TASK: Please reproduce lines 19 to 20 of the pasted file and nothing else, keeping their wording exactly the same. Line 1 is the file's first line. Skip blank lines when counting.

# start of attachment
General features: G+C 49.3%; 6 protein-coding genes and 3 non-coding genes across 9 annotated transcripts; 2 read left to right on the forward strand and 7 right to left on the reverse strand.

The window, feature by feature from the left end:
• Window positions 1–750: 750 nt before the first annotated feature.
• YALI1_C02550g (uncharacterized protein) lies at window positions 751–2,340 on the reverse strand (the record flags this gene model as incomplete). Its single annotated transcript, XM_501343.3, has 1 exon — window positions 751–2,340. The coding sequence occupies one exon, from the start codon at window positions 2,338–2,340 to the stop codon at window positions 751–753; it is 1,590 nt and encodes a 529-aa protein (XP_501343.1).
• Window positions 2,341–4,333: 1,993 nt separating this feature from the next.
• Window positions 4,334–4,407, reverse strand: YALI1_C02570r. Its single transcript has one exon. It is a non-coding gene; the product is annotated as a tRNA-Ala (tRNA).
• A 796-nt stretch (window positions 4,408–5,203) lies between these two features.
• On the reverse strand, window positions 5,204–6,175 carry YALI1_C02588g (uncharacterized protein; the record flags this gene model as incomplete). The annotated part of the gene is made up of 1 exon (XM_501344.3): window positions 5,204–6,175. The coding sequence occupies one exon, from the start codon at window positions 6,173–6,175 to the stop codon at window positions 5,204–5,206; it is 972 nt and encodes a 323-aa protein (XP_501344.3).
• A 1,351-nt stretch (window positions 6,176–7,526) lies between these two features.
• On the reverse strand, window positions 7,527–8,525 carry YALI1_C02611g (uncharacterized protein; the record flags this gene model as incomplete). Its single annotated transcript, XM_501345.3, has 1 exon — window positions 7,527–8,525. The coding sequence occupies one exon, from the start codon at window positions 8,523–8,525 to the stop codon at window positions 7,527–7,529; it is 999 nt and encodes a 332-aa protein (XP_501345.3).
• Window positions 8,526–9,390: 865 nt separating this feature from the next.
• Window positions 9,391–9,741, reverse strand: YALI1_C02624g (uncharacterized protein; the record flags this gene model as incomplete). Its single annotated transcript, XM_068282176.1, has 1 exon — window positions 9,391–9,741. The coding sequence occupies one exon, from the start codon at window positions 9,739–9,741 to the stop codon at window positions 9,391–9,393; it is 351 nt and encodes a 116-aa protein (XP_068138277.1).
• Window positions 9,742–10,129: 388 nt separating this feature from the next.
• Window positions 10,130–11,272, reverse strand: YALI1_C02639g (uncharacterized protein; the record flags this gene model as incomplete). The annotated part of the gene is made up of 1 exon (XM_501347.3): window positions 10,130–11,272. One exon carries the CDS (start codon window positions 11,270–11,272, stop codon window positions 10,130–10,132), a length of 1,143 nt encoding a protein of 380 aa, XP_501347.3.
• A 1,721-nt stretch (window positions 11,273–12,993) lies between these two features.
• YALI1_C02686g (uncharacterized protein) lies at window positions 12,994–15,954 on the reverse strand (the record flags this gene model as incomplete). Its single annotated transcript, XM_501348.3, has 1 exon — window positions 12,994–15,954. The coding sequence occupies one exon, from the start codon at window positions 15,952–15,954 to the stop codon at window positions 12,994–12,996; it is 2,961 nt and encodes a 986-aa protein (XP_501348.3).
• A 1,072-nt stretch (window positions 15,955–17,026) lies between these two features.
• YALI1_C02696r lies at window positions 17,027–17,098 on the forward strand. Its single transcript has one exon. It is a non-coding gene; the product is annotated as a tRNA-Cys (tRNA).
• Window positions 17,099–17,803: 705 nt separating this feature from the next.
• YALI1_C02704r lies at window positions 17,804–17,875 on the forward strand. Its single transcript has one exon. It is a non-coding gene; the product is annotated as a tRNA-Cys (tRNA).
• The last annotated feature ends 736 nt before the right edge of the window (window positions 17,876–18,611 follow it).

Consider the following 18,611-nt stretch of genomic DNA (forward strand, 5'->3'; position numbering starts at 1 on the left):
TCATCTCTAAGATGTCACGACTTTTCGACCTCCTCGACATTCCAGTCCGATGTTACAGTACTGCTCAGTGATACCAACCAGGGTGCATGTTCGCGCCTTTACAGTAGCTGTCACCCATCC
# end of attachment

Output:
• Window positions 17,099–17,803: 705 nt separating this feature from the next.
• YALI1_C02704r lies at window positions 17,804–17,875 on the forward strand. Its single transcript has one exon. It is a non-coding gene; the product is annotated as a tRNA-Cys (tRNA).